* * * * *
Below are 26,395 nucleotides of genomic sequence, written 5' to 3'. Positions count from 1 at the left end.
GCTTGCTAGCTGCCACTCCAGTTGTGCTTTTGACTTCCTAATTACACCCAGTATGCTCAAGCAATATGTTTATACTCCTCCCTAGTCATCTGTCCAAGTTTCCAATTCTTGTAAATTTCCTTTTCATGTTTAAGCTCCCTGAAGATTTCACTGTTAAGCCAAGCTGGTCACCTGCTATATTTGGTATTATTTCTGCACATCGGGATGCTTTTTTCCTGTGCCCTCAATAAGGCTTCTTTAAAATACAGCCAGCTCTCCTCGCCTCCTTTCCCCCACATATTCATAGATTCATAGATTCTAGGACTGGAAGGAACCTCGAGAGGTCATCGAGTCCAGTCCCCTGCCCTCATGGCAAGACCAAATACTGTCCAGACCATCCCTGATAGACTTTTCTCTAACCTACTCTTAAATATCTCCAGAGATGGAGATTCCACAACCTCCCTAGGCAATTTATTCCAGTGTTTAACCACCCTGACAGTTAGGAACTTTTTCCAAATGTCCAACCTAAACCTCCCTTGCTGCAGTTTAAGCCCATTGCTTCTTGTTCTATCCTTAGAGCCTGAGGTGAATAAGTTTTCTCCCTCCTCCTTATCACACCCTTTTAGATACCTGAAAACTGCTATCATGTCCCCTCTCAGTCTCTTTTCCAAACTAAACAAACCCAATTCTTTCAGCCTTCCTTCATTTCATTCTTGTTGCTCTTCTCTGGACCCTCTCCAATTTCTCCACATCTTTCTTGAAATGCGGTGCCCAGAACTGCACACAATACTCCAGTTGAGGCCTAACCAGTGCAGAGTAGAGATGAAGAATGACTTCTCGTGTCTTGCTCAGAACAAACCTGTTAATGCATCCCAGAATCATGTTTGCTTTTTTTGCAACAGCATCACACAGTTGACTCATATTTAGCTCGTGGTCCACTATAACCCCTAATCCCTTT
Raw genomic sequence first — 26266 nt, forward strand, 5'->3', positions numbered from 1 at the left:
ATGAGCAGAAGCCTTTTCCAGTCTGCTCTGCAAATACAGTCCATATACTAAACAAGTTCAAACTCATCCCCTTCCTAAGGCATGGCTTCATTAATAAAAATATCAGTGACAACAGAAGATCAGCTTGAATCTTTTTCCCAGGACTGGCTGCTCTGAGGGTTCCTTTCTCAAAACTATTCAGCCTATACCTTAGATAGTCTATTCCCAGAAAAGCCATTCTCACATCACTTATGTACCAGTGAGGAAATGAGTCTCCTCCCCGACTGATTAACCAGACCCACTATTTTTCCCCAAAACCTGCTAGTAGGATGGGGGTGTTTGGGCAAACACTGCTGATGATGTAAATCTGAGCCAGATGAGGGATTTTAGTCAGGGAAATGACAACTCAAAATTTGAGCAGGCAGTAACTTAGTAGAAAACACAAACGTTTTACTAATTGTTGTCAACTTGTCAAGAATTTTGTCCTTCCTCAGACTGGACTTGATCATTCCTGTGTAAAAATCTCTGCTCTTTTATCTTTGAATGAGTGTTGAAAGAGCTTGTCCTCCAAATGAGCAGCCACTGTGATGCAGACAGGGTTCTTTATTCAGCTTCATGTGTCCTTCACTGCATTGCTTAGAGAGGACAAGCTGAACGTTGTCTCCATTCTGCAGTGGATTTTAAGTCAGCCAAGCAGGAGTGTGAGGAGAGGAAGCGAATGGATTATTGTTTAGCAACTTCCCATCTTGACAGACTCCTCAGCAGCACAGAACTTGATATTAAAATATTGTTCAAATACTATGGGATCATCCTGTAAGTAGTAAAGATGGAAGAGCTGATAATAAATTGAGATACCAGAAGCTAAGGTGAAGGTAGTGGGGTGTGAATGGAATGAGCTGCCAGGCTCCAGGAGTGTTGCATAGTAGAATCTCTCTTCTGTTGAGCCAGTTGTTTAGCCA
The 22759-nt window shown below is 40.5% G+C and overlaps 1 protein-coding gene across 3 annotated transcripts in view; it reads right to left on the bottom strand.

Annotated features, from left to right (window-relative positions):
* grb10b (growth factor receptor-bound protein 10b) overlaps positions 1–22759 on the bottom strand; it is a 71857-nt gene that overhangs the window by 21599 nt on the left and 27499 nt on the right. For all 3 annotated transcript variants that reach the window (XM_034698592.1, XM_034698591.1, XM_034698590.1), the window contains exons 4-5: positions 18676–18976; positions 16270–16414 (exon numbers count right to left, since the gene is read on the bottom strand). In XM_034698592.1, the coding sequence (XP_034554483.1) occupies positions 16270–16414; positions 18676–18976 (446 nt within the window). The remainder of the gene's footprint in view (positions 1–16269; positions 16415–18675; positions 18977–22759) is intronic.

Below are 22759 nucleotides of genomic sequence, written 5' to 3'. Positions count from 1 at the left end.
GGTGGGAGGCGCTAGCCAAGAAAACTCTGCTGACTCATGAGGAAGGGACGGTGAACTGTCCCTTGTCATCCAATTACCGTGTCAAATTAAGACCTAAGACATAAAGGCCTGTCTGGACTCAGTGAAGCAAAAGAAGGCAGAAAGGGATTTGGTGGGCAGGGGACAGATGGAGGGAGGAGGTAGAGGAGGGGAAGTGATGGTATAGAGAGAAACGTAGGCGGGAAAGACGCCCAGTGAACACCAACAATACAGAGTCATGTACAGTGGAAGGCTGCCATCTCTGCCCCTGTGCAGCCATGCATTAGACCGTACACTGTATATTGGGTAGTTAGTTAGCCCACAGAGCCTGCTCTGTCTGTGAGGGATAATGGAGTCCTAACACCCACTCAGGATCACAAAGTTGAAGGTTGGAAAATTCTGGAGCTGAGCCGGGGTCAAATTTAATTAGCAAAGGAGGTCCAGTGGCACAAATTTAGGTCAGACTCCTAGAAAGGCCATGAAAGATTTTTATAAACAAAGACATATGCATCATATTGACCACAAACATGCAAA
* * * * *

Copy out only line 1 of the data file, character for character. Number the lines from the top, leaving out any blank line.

Below are 26,395 nucleotides of genomic sequence, written 5' to 3'. Positions count from 1 at the left end.